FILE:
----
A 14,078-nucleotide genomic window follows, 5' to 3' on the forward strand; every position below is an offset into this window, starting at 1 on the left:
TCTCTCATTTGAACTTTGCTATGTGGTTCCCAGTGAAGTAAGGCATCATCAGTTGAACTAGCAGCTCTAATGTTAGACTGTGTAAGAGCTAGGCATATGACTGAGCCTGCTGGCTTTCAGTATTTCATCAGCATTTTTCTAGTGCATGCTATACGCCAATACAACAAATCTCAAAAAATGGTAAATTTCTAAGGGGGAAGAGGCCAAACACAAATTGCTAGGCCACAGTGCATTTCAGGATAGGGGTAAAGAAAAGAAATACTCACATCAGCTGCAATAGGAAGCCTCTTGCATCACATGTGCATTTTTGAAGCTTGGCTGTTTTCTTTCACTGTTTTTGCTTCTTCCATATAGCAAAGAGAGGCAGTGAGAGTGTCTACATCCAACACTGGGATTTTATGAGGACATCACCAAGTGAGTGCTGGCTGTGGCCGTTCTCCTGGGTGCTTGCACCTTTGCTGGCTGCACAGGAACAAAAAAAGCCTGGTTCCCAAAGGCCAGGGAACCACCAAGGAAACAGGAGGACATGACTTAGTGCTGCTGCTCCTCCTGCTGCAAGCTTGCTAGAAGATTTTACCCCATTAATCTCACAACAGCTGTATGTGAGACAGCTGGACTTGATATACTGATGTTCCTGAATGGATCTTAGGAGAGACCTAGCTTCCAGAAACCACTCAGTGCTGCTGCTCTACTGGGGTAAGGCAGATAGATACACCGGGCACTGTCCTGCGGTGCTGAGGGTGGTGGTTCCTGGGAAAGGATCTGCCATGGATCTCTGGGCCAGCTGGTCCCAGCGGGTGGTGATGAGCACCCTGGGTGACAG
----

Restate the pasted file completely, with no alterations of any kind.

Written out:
A 14,078-nucleotide genomic window follows, 5' to 3' on the forward strand; every position below is an offset into this window, starting at 1 on the left:
TCTCTCATTTGAACTTTGCTATGTGGTTCCCAGTGAAGTAAGGCATCATCAGTTGAACTAGCAGCTCTAATGTTAGACTGTGTAAGAGCTAGGCATATGACTGAGCCTGCTGGCTTTCAGTATTTCATCAGCATTTTTCTAGTGCATGCTATACGCCAATACAACAAATCTCAAAAAATGGTAAATTTCTAAGGGGGAAGAGGCCAAACACAAATTGCTAGGCCACAGTGCATTTCAGGATAGGGGTAAAGAAAAGAAATACTCACATCAGCTGCAATAGGAAGCCTCTTGCATCACATGTGCATTTTTGAAGCTTGGCTGTTTTCTTTCACTGTTTTTGCTTCTTCCATATAGCAAAGAGAGGCAGTGAGAGTGTCTACATCCAACACTGGGATTTTATGAGGACATCACCAAGTGAGTGCTGGCTGTGGCCGTTCTCCTGGGTGCTTGCACCTTTGCTGGCTGCACAGGAACAAAAAAAGCCTGGTTCCCAAAGGCCAGGGAACCACCAAGGAAACAGGAGGACATGACTTAGTGCTGCTGCTCCTCCTGCTGCAAGCTTGCTAGAAGATTTTACCCCATTAATCTCACAACAGCTGTATGTGAGACAGCTGGACTTGATATACTGATGTTCCTGAATGGATCTTAGGAGAGACCTAGCTTCCAGAAACCACTCAGTGCTGCTGCTCTACTGGGGTAAGGCAGATAGATACACCGGGCACTGTCCTGCGGTGCTGAGGGTGGTGGTTCCTGGGAAAGGATCTGCCATGGATCTCTGGGCCAGCTGGTCCCAGCGGGTGGTGATGAGCACCCTGGGTGACAG